checking the facts in Kenya’s budget and public finances

AHMAD Finance 539

A few years ago — 2009 — then Finance Minister, now President Uhuru Kenyatta, was caught with egg on his face when he ‘mis-stated’ some budget allocation numbers. He blamed the faux pas on a ‘typing error.’ That may have been so, but do you get a sense that public officials, civil society and even the media, sometimes deal casually with budget numbers and public finance that it leaves the public confused? Are you concerned that these ‘mis-statements’ influence public discourse about budgets and public finance to the detriment of the citizens?

To address the need to check some of these ‘mis-speeches’, Code for Kenya has partnered with the International Budget Partnership – Kenya (IBP-K) to launch PesaCheck which will be testing the accuracy and relevance of budgetary and/or statistical claims which relate to issues of public interest that are made by public figures and reported in the media.


As Kenya’s first media-focused fact-checking service, PesaCheck will examine and explain to citizens budgetary and public finance issues in a manner which will help them make informed decisions and actively participate in the budget making process.

Code for Kenya and IBP-K are happy to announce:

Leonida Mutuku that has joined this project as the first PesaCheck fellow. An actuary by training, Leohas a background in academic and financial quantitative research and is experienced in data analysis and the creative visualisation of data.

Prior to becoming a PesaCheck fellow, Leo was founder and lead of the data science team at iHub and has worked closely with startups and various organisations to realise the potential of data and technology innovations. Leo also runs Intelipro, a company that builds analytics platforms for financial institutions.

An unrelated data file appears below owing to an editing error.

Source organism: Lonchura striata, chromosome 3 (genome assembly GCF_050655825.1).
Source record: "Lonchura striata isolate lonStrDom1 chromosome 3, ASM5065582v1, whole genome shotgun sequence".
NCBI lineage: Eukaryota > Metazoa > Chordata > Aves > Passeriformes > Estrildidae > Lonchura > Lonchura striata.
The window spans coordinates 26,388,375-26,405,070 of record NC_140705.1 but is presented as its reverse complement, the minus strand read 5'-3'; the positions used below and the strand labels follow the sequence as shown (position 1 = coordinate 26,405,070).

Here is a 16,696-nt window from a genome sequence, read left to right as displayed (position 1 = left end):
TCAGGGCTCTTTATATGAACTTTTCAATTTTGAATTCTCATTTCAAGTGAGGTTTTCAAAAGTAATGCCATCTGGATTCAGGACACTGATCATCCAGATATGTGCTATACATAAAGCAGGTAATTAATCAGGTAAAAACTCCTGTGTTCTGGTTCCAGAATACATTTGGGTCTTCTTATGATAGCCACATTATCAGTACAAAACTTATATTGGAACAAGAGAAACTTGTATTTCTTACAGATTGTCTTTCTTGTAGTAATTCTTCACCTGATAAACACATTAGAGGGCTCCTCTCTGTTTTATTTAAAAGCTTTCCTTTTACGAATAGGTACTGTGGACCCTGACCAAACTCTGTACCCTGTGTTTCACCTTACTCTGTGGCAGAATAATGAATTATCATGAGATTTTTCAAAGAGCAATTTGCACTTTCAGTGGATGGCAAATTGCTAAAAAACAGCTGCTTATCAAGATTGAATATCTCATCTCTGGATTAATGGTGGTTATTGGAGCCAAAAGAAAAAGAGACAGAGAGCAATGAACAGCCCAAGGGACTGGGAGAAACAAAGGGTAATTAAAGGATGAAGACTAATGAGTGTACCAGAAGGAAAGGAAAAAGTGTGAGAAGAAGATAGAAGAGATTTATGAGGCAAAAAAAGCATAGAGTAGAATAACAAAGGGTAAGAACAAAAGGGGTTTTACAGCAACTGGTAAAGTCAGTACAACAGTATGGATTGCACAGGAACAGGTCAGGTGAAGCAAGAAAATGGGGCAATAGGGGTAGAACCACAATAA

PesaCheck will provide a tip sheet, guidelines and other resources that can help pundits, media and civic commentators to exercise greater rigour and accuracy when discussing budget and public finance issues.

The PesaCheck blog will be syndicated into mainstream Kenyan media, social media and shall be made freely available for reuse by civic society and other interested parties.

PesaCheck is the result of a partnership between Code for Kenya and the IBP-K . The new PesaCheck fellow will be able to draw on budget and statistical experts at IBP to help test claims made by the media and public figures, such as politicians. The fellowship will also draw on data analysts and experts at Code for Kenya to help explain the often complex issues using infographics and data visualisation, so that even ordinary wanjiku can understand it.

Written by

My name is Randy Patterson, and I’m currently looking for a job in youth services. I have 10 years of experience working with youth agencies. I have a bachelor’s degree in outdoor education. I raise money, train leaders, and organize units. I have raised over $100,000 each of the last six years. I consider myself a good public speaker, and I have a good sense of humor.

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